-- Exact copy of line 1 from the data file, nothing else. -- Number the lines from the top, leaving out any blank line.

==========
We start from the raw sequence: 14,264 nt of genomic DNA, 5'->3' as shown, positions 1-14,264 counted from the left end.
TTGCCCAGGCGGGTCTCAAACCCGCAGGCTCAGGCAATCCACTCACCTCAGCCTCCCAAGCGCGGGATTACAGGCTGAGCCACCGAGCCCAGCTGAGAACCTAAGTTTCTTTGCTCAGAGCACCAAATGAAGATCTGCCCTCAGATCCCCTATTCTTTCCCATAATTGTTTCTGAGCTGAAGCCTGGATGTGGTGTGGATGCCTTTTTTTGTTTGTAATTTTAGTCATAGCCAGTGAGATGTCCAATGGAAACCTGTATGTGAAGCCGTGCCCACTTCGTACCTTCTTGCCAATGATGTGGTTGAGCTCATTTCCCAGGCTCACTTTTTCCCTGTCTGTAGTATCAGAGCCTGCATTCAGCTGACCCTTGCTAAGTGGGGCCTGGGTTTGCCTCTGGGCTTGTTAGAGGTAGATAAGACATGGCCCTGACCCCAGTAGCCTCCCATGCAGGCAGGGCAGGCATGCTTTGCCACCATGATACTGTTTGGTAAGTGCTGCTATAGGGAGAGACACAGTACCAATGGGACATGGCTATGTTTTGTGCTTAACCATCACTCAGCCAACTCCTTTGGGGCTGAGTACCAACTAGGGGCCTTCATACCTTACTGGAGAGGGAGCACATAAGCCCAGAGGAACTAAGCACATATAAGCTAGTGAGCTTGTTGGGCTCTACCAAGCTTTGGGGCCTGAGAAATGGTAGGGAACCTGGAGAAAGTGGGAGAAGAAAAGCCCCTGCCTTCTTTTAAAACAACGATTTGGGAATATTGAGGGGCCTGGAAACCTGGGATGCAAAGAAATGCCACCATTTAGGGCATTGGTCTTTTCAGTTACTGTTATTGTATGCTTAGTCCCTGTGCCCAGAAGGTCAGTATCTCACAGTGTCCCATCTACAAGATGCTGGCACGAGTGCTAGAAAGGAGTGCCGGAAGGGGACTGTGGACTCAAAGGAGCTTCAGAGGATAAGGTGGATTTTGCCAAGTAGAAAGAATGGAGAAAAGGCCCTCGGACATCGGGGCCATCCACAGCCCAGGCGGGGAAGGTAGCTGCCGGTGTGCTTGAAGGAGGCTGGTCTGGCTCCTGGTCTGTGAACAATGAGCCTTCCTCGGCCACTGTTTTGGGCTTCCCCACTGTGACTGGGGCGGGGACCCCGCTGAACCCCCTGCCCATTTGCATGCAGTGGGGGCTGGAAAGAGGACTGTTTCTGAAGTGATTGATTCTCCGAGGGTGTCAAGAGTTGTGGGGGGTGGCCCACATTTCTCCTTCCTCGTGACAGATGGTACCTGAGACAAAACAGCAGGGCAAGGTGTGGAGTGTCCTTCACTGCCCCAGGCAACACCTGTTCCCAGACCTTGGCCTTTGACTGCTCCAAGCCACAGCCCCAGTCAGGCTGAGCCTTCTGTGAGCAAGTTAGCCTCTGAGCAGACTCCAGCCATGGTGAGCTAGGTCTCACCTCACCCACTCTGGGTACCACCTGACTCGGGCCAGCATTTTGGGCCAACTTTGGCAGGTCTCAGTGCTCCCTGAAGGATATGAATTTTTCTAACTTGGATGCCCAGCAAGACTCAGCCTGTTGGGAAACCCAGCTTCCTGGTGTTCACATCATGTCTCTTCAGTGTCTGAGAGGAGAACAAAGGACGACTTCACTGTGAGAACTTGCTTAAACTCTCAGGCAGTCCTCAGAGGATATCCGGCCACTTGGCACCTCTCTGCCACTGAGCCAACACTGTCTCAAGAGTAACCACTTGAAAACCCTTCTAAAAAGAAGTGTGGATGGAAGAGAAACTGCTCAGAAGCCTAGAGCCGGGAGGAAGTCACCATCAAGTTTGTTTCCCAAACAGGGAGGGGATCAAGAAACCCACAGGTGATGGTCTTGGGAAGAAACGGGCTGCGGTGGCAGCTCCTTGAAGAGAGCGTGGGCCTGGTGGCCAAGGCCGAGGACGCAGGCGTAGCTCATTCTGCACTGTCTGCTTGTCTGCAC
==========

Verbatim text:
We start from the raw sequence: 14,264 nt of genomic DNA, 5'->3' as shown, positions 1-14,264 counted from the left end.